A mathematical system S is defined as S={E,O,A}. A is the set of axioms describing the system. Is the definition of E considered an axiom? For example, if I want E={a,b}, then in the set A, do I write A={...,E={a,b},...}?(adsbygoogle = window.adsbygoogle || []).push({});

Also, is the definition of O an axiom? Say O={~,V} and then I define ~ to be a function from E to E such that ~={(a,b),(b,a)}. V is a binary operation on E such that V={((a,b),a),((b,a),a),((a,a),a),((b,b),b)}. Then can the property xVy=yVx be derived as a theorem based on the definition of V or must it be considered an axiom? Is the property ~(~(x))=x a theorem based on the properties of ~, or is it better to consider this an axiom? Which is more proper: to establish axioms describing the properties of the operation V and function ~ and from these properties determine their exact definition or to define the functions exactly and derive their properties (for this situation, the fact the V and ~ are of the exact form above is more important than the fact that they have the properties above)?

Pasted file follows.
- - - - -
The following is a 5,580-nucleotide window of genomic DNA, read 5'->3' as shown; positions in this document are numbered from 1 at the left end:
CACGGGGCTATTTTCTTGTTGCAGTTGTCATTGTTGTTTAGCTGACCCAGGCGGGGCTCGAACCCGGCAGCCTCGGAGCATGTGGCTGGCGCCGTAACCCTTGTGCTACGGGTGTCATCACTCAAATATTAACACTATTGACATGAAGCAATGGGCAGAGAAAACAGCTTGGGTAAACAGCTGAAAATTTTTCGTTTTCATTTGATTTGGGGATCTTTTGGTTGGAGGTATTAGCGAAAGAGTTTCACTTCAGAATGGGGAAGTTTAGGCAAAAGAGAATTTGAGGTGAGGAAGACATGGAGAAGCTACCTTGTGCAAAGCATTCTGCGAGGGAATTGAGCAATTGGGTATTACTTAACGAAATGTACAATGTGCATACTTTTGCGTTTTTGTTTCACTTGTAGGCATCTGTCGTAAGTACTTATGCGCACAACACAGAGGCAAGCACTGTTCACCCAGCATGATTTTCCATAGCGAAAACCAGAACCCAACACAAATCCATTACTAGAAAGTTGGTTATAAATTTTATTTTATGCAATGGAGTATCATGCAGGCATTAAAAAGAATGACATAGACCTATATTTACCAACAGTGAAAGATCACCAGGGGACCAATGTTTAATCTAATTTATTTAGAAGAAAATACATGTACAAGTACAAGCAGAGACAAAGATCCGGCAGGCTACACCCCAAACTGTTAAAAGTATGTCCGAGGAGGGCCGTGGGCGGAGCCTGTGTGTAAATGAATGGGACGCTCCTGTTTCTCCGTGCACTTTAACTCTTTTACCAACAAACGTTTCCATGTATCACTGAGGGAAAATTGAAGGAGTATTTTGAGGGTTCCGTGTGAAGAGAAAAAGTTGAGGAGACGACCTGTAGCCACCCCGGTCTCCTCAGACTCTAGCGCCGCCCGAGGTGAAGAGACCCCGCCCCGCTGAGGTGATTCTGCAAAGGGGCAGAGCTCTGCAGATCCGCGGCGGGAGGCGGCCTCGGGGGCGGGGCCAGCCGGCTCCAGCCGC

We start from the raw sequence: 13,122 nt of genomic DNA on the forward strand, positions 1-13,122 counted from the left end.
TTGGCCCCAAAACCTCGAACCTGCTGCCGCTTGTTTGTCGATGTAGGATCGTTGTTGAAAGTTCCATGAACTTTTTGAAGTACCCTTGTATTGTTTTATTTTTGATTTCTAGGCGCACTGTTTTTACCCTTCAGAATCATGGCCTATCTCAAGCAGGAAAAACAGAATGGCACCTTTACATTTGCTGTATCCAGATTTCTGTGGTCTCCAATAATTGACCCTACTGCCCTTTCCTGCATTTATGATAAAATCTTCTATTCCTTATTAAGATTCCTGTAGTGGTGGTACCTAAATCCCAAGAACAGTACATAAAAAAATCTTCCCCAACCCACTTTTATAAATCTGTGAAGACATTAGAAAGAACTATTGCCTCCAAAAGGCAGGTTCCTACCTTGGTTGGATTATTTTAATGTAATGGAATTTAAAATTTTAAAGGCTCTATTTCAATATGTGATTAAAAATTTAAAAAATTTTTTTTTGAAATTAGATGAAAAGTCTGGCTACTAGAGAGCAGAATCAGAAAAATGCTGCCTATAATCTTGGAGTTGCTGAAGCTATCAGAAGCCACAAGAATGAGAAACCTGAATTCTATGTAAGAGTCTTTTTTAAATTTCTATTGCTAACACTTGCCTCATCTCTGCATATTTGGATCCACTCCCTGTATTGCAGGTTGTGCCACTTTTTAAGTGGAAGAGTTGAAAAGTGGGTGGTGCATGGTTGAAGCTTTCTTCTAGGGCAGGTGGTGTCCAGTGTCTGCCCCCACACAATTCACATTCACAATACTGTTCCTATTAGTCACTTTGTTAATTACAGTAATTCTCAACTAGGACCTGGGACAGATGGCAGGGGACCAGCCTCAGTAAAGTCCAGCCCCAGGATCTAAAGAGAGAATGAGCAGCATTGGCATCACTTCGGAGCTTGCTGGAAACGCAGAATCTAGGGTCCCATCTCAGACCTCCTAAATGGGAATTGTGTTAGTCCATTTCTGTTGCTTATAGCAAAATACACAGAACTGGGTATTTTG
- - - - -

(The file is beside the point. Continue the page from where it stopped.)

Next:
I hope my question is clear enough. I'm really not so sure what I'm asking myself.

**Physics Forums | Science Articles, Homework Help, Discussion**

Join Physics Forums Today!

The friendliest, high quality science and math community on the planet! Everyone who loves science is here!

The friendliest, high quality science and math community on the planet! Everyone who loves science is here!

# Math system

**Physics Forums | Science Articles, Homework Help, Discussion**